Stephen Pimpare, The New Press, £17.99
More than 2.5 million Americans lost their jobs last year, spreading fear of a return to the "hungry thirties" across the working class. In an attempt to deflect attention from their own failures, our rulers have urgently attempted to recreate a distinction between the "deserving" and "undeserving" poor.
This book will be a useful resource for anyone who wants to dispute their logic. It tells the story of how the richest country in the world has, since its inception, held a swathe of its citizens in a state of poverty, and how welfare and charity have been used as ideological weapons against them.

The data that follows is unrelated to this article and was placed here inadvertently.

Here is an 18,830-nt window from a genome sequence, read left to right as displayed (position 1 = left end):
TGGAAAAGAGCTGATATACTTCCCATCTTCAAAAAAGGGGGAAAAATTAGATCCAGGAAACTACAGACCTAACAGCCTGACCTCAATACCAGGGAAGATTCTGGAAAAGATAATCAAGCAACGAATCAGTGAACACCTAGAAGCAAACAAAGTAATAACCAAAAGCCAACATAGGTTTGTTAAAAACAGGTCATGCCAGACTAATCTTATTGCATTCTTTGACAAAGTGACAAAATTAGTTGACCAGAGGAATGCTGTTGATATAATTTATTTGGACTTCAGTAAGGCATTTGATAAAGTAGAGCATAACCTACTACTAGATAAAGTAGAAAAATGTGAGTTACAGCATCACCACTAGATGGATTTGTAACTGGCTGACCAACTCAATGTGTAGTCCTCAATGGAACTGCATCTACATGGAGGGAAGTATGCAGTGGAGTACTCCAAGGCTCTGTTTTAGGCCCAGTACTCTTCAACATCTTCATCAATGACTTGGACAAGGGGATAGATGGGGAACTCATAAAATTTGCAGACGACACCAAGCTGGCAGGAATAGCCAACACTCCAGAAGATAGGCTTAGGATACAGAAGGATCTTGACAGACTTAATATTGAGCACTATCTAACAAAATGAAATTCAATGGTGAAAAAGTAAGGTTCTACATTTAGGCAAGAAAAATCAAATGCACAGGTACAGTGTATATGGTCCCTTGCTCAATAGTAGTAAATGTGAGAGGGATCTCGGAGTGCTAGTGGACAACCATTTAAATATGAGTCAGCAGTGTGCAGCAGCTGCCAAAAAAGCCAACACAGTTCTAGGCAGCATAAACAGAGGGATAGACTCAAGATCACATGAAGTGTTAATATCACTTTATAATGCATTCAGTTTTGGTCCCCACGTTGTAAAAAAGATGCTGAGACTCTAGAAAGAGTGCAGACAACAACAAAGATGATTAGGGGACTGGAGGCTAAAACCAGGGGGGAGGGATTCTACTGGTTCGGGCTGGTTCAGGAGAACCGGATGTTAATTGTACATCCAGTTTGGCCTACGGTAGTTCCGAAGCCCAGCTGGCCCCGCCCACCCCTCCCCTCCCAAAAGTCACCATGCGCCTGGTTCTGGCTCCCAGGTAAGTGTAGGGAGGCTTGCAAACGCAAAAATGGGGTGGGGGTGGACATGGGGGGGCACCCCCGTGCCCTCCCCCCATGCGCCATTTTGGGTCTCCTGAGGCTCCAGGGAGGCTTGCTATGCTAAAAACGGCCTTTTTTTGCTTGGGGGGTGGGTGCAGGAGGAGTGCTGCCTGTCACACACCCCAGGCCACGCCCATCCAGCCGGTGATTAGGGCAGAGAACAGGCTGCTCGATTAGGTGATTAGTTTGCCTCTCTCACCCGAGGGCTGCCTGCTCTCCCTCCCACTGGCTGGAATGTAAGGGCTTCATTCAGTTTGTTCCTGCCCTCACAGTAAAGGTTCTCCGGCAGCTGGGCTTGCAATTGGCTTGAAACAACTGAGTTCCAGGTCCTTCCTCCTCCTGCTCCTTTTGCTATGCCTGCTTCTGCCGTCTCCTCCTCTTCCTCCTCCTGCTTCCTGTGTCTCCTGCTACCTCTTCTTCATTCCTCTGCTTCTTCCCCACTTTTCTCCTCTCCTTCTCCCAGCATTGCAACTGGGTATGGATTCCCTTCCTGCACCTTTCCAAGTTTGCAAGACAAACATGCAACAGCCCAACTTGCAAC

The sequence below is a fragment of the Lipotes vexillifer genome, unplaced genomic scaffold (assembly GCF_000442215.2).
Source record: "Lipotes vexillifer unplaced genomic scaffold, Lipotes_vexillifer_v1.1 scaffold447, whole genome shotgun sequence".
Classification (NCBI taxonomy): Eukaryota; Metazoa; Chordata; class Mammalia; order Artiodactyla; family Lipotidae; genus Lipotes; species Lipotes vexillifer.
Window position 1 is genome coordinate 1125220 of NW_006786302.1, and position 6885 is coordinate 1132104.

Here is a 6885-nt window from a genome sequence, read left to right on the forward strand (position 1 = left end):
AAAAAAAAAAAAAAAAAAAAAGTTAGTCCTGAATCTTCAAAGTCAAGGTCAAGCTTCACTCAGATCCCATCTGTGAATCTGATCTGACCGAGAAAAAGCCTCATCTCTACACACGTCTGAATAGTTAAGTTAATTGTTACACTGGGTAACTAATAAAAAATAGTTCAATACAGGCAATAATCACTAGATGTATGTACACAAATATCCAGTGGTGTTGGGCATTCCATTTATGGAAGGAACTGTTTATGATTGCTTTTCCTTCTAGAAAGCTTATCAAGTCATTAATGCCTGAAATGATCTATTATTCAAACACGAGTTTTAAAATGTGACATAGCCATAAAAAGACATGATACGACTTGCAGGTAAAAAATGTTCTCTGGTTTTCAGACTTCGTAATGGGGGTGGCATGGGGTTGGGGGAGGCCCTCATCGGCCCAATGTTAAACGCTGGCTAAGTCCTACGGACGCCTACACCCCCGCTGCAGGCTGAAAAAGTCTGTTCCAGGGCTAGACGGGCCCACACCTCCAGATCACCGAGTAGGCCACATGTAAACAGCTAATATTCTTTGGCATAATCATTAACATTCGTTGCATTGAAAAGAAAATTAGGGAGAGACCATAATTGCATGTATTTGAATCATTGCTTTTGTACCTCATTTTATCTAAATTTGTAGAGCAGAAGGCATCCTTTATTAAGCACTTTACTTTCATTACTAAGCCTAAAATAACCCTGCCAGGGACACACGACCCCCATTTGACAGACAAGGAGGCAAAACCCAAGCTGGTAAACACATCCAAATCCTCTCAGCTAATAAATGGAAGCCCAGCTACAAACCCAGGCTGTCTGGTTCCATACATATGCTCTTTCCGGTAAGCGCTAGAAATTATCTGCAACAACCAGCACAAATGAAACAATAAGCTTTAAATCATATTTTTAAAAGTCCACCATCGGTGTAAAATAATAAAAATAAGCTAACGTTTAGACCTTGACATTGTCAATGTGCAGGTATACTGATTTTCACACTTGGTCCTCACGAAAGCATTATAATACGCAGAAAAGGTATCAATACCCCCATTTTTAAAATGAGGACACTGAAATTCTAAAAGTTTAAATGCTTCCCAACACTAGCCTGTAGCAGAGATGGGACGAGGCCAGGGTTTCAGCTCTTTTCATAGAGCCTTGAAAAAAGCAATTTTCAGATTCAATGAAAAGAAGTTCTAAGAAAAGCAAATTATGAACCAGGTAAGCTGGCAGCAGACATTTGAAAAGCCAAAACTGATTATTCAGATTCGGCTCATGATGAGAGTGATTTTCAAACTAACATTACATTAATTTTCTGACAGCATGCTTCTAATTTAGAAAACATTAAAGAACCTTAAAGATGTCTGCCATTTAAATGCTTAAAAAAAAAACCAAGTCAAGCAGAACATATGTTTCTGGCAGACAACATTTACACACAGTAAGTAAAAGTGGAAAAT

The chapter on the relationship between the extreme poverty of white workers and farmers in the Deep South and its connection to the continuation of slavery after the Civil War is particularly well argued and concludes that the white poor were themselves economically damaged by racism.
Another excellent feature of the book is the way it explores patterns of self-help and community resistance to poverty. Pimpare is more than happy to allow people to speak for themselves, and much of the text is made up of testimonies taken over a 200 year period.
Taken together, they explain how little has changed in the callous attitudes of the rich, and how poor people still refuse to be demonised.